Natick Middle Schoolers: Learning A Language 24/7!

By KMS Principal, Rosemary Vickery

A goal of the Natick Public Schools is to provide students with an education that will allow them to succeed in the real world when they leave our schools. One of the key components to being a successful 21st Century learner and citizen is fluency in a second language. The first steps to building that fluency start in the middle school World Languages program and continue on throughout students’ high school careers.

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Middle school students in seventh grade World Language courses have a unique learning opportunity this year. For the first time in middle school programming, students studying French at Kennedy and Spanish at Wilson Middle School are taking the course in a blended learning environment—part online and part with a world language teacher, but always under the guidance of teachers.  Middlebury College, a recognized leader in global language studies, has developed this interactive learning experience based on the proven methodology and philosophy that has been in existence in their traditional world language courses.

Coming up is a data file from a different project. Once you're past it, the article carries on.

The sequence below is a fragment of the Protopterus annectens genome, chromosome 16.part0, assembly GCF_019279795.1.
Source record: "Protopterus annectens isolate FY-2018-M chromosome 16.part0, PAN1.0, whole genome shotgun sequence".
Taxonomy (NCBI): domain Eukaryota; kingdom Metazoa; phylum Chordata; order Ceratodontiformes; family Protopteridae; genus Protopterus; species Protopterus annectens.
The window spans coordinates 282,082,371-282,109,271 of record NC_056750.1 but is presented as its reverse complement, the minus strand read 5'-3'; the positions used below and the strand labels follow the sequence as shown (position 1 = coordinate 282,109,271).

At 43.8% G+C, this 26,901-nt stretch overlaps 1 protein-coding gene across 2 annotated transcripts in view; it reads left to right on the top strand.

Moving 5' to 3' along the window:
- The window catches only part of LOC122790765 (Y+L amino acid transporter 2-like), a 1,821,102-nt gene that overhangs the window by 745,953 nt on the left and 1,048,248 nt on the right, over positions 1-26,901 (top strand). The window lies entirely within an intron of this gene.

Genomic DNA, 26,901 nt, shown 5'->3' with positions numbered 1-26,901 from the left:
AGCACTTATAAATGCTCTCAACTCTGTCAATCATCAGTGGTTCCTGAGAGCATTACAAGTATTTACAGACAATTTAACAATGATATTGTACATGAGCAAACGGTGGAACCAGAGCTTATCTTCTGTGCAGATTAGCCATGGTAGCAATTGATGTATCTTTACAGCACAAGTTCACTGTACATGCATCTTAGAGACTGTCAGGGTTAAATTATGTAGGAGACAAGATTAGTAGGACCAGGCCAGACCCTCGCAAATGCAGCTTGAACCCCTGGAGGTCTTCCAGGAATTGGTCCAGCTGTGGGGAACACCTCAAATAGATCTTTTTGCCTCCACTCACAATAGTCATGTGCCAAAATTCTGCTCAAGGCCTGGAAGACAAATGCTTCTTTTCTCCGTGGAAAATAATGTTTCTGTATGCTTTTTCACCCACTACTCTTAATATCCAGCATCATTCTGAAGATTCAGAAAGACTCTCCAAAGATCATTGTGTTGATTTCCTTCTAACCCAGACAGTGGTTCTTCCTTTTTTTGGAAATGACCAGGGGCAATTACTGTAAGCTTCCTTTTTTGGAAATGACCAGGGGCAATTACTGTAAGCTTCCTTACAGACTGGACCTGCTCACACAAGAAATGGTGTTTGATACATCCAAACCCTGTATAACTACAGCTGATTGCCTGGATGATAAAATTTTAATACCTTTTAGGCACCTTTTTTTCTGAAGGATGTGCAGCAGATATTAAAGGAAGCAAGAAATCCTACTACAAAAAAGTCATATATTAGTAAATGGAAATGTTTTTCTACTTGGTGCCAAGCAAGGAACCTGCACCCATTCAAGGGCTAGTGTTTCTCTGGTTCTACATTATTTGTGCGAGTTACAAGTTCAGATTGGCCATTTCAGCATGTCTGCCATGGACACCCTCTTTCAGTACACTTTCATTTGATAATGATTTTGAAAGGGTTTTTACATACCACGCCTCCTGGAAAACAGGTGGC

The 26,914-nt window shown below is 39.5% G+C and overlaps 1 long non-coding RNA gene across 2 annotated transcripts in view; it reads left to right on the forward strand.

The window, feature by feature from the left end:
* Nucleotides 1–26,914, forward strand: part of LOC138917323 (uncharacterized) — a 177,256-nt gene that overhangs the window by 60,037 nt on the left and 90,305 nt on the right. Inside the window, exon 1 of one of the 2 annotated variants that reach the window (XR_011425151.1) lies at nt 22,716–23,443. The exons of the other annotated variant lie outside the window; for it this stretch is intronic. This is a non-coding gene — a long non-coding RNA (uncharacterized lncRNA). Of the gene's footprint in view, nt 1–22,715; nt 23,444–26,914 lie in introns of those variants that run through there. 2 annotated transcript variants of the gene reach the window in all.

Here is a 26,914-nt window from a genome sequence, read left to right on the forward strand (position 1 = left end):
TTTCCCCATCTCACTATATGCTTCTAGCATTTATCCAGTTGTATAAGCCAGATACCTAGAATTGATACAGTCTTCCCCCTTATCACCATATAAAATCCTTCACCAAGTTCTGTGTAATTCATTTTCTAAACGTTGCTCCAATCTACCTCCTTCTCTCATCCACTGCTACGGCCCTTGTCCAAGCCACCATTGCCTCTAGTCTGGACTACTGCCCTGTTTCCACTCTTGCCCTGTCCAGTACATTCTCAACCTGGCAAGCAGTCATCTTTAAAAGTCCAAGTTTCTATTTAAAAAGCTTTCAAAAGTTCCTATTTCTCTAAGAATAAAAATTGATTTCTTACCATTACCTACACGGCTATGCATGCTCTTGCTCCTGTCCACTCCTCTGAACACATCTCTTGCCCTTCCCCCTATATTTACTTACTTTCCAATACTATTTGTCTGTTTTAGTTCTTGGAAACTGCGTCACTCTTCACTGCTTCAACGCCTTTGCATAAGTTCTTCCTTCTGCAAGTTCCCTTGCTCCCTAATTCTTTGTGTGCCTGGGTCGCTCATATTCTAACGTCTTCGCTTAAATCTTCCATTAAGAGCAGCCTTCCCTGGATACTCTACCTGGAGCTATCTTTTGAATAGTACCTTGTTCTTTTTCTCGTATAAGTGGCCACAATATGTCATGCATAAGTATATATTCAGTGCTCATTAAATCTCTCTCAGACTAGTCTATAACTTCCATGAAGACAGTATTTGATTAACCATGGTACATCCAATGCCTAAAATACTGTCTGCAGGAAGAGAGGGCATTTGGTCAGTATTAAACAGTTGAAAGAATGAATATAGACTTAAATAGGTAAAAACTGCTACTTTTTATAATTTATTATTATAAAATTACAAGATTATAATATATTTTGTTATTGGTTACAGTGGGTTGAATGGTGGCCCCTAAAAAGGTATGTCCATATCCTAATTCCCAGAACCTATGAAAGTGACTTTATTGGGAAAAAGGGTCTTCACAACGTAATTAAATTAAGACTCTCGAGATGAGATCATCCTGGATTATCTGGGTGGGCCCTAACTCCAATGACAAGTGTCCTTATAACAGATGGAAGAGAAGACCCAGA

The course is designed to promote understanding of the target language in the areas of grammar, vocabulary, oral language proficiency and cultural understanding. Students log in and using headsets, are able to listen to native speakers and are soon recording their own voices in an authentic French or Spanish accent. This learning experience allows students to work at his or her own pace and to revisit material on an ongoing basis. The program is available both in classes and can be accessed at home on a variety of devices, laptops and iPads to name just two. For digital natives, this is the way they learn best and it is the way material will be presented to them in their high school, college and career environments.

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This course is the best of all worlds as far as learning is concerned. Observations in classes have shown students working independently and cooperatively to learn new material and how to negotiate the technology. Reactions from students have been enthusiastic: “Awesome!” “Cool” and “Great” and isn’t that what we all strive for as both parents and educators?

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